Modified: April 2011
by David Levine, ancient coin expert & jewelry designer
The Widows Mite is the most fascinating of the New Testament coins. The "mite" or "pruta" was the smallest of the bronze coins in Jewish currency. These coins were frequently mentioned in the New Testament manuscripts as we can read, for example in Mark 12:41-44, "And He sat down over against the treasury, and beheld how the multitude cast money into the treasury; and many that were rich cast in much. And there came a poor widow, and she cast in two mites, which make a farthing. And he called unto him his disciples, and said unto them, Verily I say unto you, This poor widow cast in more than all they are casting into the treasury: for they did cast in of their superfluity; but she of her want did cast in all that she had, even all her living."
The smallest bronze coins in circulation at the time were the pruta coins of the Hasmonean (Maccabean) dynasty. The period of the Hasmoneans extended over some 130 years, from the Maccabean revolt in 167 B.C. until the murder of the last of the dynasty, Mattathias Antigonus, in 37 B.C. After the death of Antiochus IV Epiphanes in 163 B.C., the Seleucid dynasty of Syria began to decline, giving encouragement to the Hasmoneans in their ambition to renew the political independence of the Jewish people following the military successes of Judah Maccabee. It was Antiochus VII Sidites who, according to 1 Maccabees 15: 2-9, sent an epistle to Simeon, last of the Maccabee brothers and the first to achieve actual rule (142-135 B.C.), in which he specifically stated: "...I give thee leave also to coin money for thy country with thine own stamp...."
Thus the small pruta coins, which were to become famous for thousands of years, were struck in Jerusalem from the time of the earliest Maccabees, and by their successor, King Herod the Great.
How were these coins made? Typical coin production process from the ancient world was done in the following way:
1. Metal is melted in the furnace.
2. The molten metal is poured into molds making coin blanks.
3. The blanks are taken out of the mold as soon as they are solid but still warm.
4. The hot blank is placed on the bottom die. The top die is placed over it and struck with the hammer.
The only difference between this process and the production in Jerusalem was that the molds for the coin blanks had the coins lined up in a straight line with a shallow canal between them so that they were cast as one piece and then cut off from this cast mold. You can usually see the place where the coins were cut.
There are several different types of Widows Mite coins. The Cornucopia type had the double horn of plenty with a pomegranate in the center. These are symbols from the Temple in Jerusalem. The reverse of the coin written in ancient Hebrew script is: Yonaton the High Priest and the Hever of the Jews. Another is the Hellenistic type. Hellenism at the time had a great influence over the Holy Land, and this can be seen even in the coins, where the High Priest, Alexander Yannai, took a Greek name and called himself king instead of High Priest. The obverse has an anchor (symbolizing his fleet of ships) and an inscription in Greek, Of Alexander the King. The reverse has an eight-rayed star.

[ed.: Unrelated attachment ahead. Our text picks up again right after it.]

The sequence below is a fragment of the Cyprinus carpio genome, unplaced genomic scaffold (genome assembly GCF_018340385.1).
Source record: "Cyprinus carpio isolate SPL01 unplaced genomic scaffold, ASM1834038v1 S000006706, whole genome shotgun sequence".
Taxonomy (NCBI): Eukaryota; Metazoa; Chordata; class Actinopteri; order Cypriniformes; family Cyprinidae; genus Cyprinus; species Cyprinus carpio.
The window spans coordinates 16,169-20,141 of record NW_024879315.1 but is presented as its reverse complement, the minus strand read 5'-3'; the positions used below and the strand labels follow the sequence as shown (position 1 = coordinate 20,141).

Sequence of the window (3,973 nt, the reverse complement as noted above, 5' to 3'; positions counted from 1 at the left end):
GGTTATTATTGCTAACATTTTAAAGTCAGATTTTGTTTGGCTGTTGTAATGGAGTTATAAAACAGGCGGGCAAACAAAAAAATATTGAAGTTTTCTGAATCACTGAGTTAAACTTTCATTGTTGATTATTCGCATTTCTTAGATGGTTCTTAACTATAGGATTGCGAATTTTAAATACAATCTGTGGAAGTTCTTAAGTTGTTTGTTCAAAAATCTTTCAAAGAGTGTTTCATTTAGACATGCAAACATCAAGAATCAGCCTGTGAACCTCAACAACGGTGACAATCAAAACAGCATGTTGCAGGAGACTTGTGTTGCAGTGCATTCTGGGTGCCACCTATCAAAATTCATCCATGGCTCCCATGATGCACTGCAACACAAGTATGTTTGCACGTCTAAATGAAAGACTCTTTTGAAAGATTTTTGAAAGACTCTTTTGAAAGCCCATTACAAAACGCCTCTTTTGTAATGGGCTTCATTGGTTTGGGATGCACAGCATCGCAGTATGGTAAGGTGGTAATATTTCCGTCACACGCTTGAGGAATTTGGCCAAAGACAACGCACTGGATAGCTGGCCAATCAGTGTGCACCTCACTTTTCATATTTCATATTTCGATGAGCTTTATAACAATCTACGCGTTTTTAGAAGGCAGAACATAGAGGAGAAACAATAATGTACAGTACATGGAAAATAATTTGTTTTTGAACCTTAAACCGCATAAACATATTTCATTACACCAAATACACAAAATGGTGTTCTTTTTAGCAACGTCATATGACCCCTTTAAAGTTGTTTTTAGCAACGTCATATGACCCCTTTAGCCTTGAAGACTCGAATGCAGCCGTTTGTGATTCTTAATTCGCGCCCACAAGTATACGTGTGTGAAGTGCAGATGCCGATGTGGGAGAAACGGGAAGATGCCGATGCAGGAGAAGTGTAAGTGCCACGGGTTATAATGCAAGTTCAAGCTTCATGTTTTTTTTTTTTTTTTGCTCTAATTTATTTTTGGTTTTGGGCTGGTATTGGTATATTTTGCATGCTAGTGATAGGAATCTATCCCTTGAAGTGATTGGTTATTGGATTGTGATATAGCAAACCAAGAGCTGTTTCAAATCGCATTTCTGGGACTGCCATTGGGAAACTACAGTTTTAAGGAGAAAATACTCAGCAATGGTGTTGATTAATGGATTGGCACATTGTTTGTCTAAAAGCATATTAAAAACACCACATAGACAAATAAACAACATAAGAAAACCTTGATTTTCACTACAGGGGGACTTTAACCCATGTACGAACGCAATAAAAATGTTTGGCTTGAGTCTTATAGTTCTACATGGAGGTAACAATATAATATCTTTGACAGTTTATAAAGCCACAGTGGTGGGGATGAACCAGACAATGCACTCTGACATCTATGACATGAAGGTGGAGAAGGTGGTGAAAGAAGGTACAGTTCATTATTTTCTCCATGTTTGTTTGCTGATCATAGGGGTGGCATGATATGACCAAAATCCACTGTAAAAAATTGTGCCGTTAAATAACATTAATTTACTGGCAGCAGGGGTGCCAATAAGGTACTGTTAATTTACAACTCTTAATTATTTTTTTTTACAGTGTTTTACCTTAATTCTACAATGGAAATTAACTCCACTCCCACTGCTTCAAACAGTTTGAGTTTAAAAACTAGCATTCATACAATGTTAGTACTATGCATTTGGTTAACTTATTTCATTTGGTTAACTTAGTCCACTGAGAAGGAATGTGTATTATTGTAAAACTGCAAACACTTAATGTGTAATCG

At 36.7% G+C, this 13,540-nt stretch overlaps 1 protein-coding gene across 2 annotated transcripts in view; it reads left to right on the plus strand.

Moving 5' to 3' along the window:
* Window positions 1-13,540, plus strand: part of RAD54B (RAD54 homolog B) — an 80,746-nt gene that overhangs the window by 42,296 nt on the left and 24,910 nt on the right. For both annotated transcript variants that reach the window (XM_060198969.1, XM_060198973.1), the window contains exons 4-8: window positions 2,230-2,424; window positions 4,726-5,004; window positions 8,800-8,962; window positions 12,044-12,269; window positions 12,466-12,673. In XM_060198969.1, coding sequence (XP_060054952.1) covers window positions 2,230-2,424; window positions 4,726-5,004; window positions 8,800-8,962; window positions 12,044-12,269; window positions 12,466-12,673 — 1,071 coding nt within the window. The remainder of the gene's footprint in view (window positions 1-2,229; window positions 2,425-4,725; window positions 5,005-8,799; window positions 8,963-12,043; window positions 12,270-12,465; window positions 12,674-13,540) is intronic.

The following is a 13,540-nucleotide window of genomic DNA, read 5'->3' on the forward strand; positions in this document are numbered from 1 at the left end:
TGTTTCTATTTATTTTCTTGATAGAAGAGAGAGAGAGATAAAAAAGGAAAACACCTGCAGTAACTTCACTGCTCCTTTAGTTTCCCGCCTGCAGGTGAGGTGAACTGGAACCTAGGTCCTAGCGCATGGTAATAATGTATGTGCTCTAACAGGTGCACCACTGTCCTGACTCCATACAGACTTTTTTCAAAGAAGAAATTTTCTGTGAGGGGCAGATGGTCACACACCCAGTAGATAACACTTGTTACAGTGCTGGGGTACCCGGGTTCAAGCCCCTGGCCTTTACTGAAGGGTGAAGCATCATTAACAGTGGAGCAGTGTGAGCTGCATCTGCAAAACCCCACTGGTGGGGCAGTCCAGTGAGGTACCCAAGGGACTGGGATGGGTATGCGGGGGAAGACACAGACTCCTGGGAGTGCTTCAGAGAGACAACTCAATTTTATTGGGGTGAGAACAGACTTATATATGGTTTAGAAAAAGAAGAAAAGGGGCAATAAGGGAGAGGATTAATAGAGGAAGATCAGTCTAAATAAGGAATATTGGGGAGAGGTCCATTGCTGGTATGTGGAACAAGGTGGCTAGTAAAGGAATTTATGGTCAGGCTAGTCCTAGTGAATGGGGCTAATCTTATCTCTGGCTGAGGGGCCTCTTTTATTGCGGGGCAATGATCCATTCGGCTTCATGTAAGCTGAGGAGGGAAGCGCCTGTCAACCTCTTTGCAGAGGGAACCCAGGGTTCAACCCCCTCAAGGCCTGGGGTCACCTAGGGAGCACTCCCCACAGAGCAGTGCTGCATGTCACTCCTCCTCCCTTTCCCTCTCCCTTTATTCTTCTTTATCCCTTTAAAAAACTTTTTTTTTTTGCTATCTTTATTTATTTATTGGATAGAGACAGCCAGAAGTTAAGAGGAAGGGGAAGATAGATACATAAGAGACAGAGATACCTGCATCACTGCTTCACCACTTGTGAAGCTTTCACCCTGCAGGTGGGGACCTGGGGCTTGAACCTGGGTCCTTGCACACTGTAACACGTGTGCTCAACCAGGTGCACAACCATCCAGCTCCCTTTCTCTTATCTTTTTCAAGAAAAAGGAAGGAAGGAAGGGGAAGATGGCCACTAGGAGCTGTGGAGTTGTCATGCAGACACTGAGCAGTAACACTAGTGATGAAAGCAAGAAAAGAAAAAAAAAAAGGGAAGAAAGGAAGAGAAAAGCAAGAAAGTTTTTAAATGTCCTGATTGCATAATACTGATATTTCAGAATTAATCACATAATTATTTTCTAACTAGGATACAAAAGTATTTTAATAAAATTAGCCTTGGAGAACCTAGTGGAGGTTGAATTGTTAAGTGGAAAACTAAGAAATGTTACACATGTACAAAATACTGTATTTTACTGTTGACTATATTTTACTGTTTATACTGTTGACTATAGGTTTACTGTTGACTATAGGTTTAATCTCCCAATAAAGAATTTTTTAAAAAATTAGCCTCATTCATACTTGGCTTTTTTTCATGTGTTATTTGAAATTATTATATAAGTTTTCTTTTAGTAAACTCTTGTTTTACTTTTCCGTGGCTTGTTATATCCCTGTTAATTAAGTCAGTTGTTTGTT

The debate is still going on why Yannai took thousands of the Hellistic type coins, rubbed them down and had the Temples style coin re-struck on top of the old coin blanks. These coins are the most exciting and controversial of all the coins of the Maccabees.
All of these coins were used in Jerusalem until the destruction of the Temple in 70 AD. What most people first think about when they hold one of these coins in their hand is, who touched this coin 2000 years ago? Am I really holding a coin that was in someones hand during the time of the Temple, during the time of Jesus and the disciples?
About the Author
David Levine is a renowned ancient coin expert and jewelry designer. His love affair with ancient coins began over 40 years ago when he first studied archaeology at the Hebrew University in Jerusalem under the world famous Israeli archaeologist, Yigael Yadin. Living in Jerusalem, walking the ancient pathways in the Old City, and visiting the ancient sites all over Israel brought David a whole new connection with history and appreciation for what can be learned from the people who were here before us.
Although Davids working career as a high school and college teacher, his hobby of making jewelry skyrocketed into a lifetime pursuit as soon as he began setting ancient coins in handmade gold settings. But for David it wasnt enough to just buy the coins--he always had to know the history behind the coin. Every coin was a new challenge: Where was it from? Who were the people who minted these coins and what was their life like? The search for these answers became an avocation and then a new career.
David studied Italian and Greek to allow him to personally speak with museum experts as he travels all over the ancient Roman and Greek world. Italy, Sicily, Rhodes, Turkey, Greece, England--the list is long. And every trip is a combination of museums and archaeological sites, always combining the history with the quest to see more coins in every major coin museum in Europe.
David says, "The thing I love most about my job is the excuse to travel all over the world looking for coins, meeting the people who sell them, and photographing the places where coins are found. I've also developed a deep respect for history from all the reading I do when I research the coins."